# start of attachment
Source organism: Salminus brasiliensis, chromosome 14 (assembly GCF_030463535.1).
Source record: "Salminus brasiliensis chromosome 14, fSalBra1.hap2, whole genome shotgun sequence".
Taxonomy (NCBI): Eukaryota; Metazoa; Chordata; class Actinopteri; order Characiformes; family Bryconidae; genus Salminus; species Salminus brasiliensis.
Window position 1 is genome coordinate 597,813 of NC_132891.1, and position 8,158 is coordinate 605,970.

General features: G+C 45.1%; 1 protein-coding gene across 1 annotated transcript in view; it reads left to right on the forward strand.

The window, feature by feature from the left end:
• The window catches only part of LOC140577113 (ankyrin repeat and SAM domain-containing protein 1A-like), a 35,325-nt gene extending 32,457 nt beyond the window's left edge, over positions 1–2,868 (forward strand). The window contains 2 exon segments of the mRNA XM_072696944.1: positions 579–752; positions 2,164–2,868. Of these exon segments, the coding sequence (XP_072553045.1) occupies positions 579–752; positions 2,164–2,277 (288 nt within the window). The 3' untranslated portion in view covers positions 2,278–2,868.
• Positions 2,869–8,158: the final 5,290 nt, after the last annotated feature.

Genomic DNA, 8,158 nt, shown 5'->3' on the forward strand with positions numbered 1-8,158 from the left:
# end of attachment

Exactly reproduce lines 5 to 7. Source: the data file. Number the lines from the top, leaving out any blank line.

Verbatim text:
General features: G+C 45.1%; 1 protein-coding gene across 1 annotated transcript in view; it reads left to right on the forward strand.

The window, feature by feature from the left end:
• The window catches only part of LOC140577113 (ankyrin repeat and SAM domain-containing protein 1A-like), a 35,325-nt gene extending 32,457 nt beyond the window's left edge, over positions 1–2,868 (forward strand). The window contains 2 exon segments of the mRNA XM_072696944.1: positions 579–752; positions 2,164–2,868. Of these exon segments, the coding sequence (XP_072553045.1) occupies positions 579–752; positions 2,164–2,277 (288 nt within the window). The 3' untranslated portion in view covers positions 2,278–2,868.